World Bank calls for blue transformation of Pacific maritime transport

A new report from the World Bank has called for a ‘Blue Transformation’ of the Pacific maritime transport sector. This transformation would promote economic growth, achieve environmental sustainability goals, and enhance the region’s resilience against natural disasters and shocks.

Released on World Oceans Day, the report outlines the numerous challenges faced by Pacific Island countries’ maritime transport sector. It underscores the importance of strengthening infrastructure, improving services, and enhancing regional governance to drive economic growth and foster resilience.

“Pacific Islanders were the first mariners, and ocean connectivity is essential to the region. But the region’s maritime infrastructure faces a number of risks, such as increasing exposure to natural hazards due to climate change and limited investments in port asset maintenance and domestic shipping modernization,” said Benedict Eijbergen, World Bank Practice Manager for Transport in East Asia and Pacific.

The report emphasizes the need for robust and consistent regulatory frameworks to guide necessary sector reforms. It suggests that a more collaborative regional approach to maritime transport would stimulate economic development in Pacific Island countries. Additionally, reducing dependency on imported fuels would contribute to the region’s sustainable growth.

The report also underscores the importance of strategic asset management and long-term planning for gateway ports in the Pacific Islands to ensure operational efficiency and economic vitality, with reliability, affordability, and sustainability of Pacific shipping services all intrinsically linked to economic growth and environmental sustainability.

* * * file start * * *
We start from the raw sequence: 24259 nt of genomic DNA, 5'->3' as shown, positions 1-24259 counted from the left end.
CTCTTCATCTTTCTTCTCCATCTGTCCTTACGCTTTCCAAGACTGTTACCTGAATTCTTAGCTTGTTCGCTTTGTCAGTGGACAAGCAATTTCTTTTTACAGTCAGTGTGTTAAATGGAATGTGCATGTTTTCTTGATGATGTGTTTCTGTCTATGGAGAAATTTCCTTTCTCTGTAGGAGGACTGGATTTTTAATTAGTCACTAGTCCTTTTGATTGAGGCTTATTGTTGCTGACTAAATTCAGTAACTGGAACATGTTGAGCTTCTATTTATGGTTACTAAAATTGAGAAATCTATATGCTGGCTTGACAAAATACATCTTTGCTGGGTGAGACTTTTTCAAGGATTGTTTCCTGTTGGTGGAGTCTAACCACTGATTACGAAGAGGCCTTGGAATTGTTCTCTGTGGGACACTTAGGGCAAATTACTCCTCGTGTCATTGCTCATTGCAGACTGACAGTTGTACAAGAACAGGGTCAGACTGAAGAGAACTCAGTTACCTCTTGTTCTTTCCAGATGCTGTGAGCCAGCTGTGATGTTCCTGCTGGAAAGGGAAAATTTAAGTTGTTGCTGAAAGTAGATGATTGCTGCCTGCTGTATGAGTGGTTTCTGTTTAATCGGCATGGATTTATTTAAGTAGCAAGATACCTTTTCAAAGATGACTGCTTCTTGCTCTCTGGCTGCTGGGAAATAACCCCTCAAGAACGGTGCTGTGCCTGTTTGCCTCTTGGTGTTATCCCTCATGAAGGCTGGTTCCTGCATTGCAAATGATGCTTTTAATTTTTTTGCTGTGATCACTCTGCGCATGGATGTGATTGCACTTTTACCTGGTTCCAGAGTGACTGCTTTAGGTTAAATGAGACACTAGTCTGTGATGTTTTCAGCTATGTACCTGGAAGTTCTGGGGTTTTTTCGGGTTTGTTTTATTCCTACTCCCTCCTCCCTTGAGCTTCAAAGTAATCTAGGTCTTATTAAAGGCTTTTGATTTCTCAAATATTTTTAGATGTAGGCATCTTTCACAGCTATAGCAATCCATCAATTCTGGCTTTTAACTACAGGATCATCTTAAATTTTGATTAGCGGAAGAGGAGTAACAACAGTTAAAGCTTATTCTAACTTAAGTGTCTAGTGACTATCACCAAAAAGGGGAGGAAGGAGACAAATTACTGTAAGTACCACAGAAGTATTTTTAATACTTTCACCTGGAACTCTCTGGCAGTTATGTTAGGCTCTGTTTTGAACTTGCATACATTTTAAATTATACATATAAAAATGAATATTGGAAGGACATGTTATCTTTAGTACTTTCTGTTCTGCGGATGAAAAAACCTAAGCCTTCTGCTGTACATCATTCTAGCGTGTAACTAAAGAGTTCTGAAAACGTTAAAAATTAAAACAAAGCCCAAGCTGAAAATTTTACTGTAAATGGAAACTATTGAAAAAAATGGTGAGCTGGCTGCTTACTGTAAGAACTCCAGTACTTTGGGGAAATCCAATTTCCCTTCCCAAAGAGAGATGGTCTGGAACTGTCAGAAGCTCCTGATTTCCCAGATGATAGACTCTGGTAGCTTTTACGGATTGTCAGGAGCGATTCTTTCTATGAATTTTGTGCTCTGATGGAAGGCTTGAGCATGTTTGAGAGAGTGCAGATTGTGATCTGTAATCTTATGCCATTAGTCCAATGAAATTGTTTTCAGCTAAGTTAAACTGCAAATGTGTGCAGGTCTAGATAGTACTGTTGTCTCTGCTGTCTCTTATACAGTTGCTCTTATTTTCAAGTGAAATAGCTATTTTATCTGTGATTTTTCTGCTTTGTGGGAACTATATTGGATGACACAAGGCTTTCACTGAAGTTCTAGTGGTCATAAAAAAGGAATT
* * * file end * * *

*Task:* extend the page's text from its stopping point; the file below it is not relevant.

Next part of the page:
In addition, the report examines how across the Pacific, sustained subsidies and support for franchise shipping schemes can significantly boost connectivity and economic opportunities in remote areas. It also highlights the need for comprehensive risk assessments, climate adaptation measures, and effective asset management to strengthen resilience in maritime transport systems.

“To ensure safety, efficiency, and adherence to the global regulatory framework, clear policies, independent funding, and strong governance are vital,” said the World Bank’s Benedict Eijbergen. “Governments and donors must work together to ensure Pacific economies and people remain linked by their shared ocean, not separated by it.

“The World Bank is deeply committed to collaborating with Pacific Island countries, regional organizations and development partners to address these challenges and pave the way for a sustainable and prosperous future in the Pacific region.”

In the Pacific, the World Bank is currently investing nearly US$300 million in resilient infrastructure, with almost a quarter of the funding allocated to the maritime sector. The Bank is also supporting governments in delivering reliable and affordable services, strengthening governance and capacity.  Ongoing World Bank supported projects in the Federated States of Micronesia, Marshall Islands, Tonga, Tuvalu, and Kiribati aim to strengthen Pacific maritime networks in the region.

Photo credit: iStock/ DEBOVE SOPHIE

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